The state’s weakness is particularly worrying in light of rising insecurity in Central Mali, a region long neglected but largely outside the peace process. Violence is rooted in local tensions among communities over resources and in the dangerous growth of self-defence militias and banditry. But a jihadist uprising also is in the making in the region of Mopti and Ségou, where militants are capitalising on local disputes and the state’s absence and lack of legitimacy.
Though collaboration between regional and Western powers has produced results, notably the peace agreement itself, diverging interests between them is sucking oxygen from its implementation. Though MINUSMA’s diplomacy around the peace process is active and valuable, without greater international coherence it yields little concrete impact on the ground. Algeria’s leadership was invaluable in negotiating the deal but its partners perceive its role since then as less decisive. Algeria could more firmly assume its lead by establishing a permanent presence in Bamako.
Multiple forces are attempting to bring security to the north. Already, the juxtaposition of MINUSMA, the French “Barkhane” counter-terrorism operation, Malian security forces, the various armed groups – the peace agreement’s signatories and others – makes for a busy security picture. The benefits of introducing yet another force, which is envisioned to be formed by the G-5 (Burkina Faso, Chad, Mali, Mauritania and Niger) and/or the smaller G-3, comprising Burkinabe, Nigerien and Malian forces, are unclear. So too is the role either force would play; as a result, their deployment risks aggravating what amounts to a security traffic jam.
MINUSMA itself is struggling against complex threats and is now the UN’s most perilous mission worldwide. Troop increases in themselves would not be game changers. The mission will remain a target for jihadists or other armed actors whose interests it disturbs, possibly including traffickers, which will only reinforce its tendency to retreat to heavily protected forts in urban areas.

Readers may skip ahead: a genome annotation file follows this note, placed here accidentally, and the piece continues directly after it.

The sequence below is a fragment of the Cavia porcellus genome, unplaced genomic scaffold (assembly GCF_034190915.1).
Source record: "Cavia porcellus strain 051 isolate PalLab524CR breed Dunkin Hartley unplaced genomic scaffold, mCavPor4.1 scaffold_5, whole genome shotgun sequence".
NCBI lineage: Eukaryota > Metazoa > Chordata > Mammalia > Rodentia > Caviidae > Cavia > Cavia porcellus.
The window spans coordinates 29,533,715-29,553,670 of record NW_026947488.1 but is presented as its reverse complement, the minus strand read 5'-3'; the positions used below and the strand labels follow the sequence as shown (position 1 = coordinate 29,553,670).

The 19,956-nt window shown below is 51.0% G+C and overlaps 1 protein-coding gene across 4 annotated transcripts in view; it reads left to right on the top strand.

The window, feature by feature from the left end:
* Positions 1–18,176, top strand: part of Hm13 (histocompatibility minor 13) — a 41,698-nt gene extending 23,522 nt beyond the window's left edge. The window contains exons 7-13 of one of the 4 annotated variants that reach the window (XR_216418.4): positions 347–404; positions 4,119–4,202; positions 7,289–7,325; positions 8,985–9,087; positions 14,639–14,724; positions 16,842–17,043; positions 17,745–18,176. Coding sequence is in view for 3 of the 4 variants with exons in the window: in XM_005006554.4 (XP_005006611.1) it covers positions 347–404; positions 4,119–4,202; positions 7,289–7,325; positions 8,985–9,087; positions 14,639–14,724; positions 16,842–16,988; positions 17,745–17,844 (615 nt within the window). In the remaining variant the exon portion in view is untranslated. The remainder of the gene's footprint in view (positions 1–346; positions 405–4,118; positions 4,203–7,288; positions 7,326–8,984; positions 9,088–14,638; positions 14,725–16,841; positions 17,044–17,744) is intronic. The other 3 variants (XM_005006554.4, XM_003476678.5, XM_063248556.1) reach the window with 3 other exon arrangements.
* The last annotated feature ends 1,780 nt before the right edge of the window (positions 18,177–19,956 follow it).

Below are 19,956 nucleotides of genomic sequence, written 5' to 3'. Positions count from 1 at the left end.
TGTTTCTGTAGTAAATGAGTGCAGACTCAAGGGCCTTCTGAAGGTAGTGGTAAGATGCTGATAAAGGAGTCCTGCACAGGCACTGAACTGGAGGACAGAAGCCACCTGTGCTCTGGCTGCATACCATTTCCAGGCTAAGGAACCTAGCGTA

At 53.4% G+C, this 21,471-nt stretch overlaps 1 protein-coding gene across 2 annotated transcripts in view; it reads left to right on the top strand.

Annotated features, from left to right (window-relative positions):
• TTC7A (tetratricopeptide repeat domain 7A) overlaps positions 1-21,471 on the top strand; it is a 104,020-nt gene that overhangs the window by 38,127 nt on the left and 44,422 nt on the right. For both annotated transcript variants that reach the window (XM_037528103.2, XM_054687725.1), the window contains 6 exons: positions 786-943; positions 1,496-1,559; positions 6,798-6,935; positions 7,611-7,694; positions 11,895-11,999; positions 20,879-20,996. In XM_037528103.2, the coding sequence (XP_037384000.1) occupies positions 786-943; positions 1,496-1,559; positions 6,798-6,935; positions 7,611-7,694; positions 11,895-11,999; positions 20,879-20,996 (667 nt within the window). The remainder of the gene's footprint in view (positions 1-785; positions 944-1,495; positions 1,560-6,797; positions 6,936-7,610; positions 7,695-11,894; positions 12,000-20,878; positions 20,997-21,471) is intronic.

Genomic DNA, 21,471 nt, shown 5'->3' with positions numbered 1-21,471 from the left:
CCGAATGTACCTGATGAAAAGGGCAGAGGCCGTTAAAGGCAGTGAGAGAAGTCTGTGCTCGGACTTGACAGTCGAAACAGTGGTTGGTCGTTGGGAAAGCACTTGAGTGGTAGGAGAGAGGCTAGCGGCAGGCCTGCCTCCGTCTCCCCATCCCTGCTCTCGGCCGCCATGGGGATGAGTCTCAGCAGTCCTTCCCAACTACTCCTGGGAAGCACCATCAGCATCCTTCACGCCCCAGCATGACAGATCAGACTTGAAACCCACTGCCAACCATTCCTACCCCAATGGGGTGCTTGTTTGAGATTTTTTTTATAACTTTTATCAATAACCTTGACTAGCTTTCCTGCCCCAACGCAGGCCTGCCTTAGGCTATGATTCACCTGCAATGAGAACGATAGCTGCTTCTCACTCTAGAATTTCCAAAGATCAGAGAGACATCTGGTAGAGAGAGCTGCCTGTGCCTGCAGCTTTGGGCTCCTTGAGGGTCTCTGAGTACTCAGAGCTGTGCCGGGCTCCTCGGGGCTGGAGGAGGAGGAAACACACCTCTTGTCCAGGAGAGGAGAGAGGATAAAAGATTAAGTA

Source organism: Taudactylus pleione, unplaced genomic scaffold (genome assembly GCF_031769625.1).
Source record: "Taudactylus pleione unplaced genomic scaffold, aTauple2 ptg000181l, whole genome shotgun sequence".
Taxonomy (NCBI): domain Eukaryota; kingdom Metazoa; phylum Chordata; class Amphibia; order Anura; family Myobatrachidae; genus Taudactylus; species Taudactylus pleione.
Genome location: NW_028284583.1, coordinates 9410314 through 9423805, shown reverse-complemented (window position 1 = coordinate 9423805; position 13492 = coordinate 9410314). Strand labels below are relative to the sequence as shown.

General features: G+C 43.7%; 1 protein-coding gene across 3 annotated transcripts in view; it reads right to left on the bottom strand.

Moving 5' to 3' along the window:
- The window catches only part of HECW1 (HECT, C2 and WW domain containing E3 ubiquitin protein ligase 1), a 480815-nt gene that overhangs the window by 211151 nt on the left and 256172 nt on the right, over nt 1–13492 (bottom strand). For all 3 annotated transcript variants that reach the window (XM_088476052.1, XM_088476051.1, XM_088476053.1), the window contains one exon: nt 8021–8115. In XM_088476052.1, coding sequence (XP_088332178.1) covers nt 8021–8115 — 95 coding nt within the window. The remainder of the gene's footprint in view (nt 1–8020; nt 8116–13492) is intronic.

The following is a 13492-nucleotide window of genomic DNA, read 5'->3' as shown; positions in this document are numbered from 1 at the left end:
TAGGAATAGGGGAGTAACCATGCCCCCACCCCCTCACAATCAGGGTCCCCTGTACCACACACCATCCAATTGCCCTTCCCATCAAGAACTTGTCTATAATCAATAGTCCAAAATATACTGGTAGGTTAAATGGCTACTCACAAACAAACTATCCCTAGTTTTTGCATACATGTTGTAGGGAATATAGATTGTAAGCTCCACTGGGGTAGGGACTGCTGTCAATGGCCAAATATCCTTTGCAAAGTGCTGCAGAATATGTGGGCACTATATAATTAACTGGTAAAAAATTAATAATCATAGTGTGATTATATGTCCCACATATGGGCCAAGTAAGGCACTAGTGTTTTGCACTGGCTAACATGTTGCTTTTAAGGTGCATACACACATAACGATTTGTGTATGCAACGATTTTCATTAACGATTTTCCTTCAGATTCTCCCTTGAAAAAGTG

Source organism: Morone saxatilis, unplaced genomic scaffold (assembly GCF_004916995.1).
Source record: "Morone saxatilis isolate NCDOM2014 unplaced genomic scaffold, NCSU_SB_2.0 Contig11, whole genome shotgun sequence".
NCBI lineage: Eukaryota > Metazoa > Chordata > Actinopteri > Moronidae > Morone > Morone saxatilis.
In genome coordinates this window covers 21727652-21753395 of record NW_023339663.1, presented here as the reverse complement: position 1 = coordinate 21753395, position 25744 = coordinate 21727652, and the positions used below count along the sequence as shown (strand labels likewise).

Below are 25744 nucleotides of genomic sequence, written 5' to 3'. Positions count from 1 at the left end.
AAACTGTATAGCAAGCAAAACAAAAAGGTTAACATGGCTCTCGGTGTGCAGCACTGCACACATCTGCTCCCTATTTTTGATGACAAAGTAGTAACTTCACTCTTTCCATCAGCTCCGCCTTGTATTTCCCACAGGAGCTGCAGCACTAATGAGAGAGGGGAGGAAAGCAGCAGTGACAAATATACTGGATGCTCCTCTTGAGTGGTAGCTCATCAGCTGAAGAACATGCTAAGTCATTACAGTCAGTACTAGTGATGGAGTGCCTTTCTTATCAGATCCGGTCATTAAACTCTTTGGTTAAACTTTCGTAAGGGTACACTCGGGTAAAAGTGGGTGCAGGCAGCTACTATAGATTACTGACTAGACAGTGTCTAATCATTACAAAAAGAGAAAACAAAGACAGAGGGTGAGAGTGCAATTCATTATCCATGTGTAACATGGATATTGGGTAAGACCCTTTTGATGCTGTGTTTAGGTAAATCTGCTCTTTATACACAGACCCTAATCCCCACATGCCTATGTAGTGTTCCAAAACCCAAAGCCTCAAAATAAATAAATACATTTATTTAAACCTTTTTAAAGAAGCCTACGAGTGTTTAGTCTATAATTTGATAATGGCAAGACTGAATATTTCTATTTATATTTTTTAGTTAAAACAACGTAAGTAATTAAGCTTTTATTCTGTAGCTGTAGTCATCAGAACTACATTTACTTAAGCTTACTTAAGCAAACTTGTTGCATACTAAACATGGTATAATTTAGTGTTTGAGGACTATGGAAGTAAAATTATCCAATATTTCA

The forthcoming mandate renewal offers the Security Council an opportunity to adjust the mission’s role to these new challenges. Council members should consider the following:
The Security Council should task MINUSMA, the only actor in the international mediation team with a significant presence in the north, to facilitate regional reconciliation forums, potentially with one in Kidal, another in Gao and a third for Timbuktu and Taoudenit regions. These local forums would complement the Algiers process – in whose framework they would need to be incorporated – decentralise its implementation and locally consolidate any gains. Such bottom-up approaches could help calm local tensions, like the rivalry between the Tuareg Iforas and Imrad tribes in Kidal, which fuel violence. They also might contribute to fashioning local solutions to prevent the growth of radical groups in rural areas and to lowering armed violence, including when it pertains to the smuggling economy. It will be critical to reinforce the mission’s political and civil affairs components, including deploying officials with expertise in local reconciliation to Central and Northern Mali.
The Security Council also should reinforce MINUSMA’s good offices mandate. Strengthening relevant language in the renewal could help bolster the mission’s role in the international mediation team. In turn, that team should help develop a revised calendar for the agreement’s interim period after it officially ends, possibly extending it for a short period of time.